Larsen K,Jensen T,Karlsmark T,Holstein PE, Incidence of bullosis diabeticorum--a controversial cause of chronic foot ulceration. International wound journal. 2008 Oct;     [PubMed PMID: 19006577]


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Gupta V,Gulati N,Bahl J,Bajwa J,Dhawan N, Bullosis diabeticorum: rare presentation in a common disease. Case reports in endocrinology. 2014;     [PubMed PMID: 25478251]


Lipsky BA,Baker PD,Ahroni JH, Diabetic bullae: 12 cases of a purportedly rare cutaneous disorder. International journal of dermatology. 2000 Mar;     [PubMed PMID: 10759959]


Bullosis Diabeticorum: A Rare Presentation with Immunoglobulin G (IgG) Deposition Related Vasculopathy. Case Report and Focused Review., Sonani H,Abdul Salim S,Garla VV,Wile A,Palabindala V,, The American journal of case reports, 2018 Jan 15     [PubMed PMID: 29332930]


[Bullosis diabeticorum : Two case studies]., Wagner G,Meyer V,Sachse MM,, Der Hautarzt; Zeitschrift fur Dermatologie, Venerologie, und verwandte Gebiete, 2018 Sep     [PubMed PMID: 29468278]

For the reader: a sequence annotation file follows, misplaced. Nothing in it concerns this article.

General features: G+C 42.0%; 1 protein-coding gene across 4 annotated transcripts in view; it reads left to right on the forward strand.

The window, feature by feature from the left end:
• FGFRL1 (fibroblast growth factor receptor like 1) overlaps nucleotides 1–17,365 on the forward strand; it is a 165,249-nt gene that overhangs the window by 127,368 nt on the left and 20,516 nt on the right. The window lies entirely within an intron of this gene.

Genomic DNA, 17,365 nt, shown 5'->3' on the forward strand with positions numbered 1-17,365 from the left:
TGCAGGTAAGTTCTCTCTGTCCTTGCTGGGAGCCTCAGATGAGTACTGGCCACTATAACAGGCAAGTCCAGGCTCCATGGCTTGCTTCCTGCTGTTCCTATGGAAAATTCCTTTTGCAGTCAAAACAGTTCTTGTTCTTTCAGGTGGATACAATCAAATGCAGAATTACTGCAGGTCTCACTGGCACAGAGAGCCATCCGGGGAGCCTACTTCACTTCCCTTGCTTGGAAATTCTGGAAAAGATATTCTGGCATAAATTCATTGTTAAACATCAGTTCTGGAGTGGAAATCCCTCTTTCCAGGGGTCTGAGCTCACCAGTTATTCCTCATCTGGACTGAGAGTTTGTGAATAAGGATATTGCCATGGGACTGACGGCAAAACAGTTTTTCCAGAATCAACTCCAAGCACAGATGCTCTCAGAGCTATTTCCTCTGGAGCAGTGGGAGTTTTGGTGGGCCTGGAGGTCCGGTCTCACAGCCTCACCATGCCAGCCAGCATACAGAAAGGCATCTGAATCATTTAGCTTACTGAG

Bello F,Samaila OM,Lawal Y,Nkoro UK, 2 Cases of Bullosis Diabeticorum following Long-Distance Journeys by Road: A Report of 2 Cases. Case reports in endocrinology. 2012;     [PubMed PMID: 23119191]


Shahi N,Bradley S,Vowden K,Vowden P, Diabetic bullae: a case series and a new model of surgical management. Journal of wound care. 2014 Jun;     [PubMed PMID: 24920203]


Chen Y,Ma Y,Li N,Wang H,Chen B,Liang Z,Ren R,Lu D,Boey J,Armstrong DG,Deng W, Efficacy and long-term longitudinal follow-up of bone marrow mesenchymal cell transplantation therapy in a diabetic patient with recurrent lower limb bullosis diabeticorum. Stem cell research     [PubMed PMID: 29631615]


Bullosis Diabeticorum: A Neglected Bullous Dermatosis., Vangipuram R,Hinojosa T,Lewis DJ,Downing C,Hixson C,Salas-Alanis JC,Tyring SK,, Skinmed, 2018     [PubMed PMID: 29551123]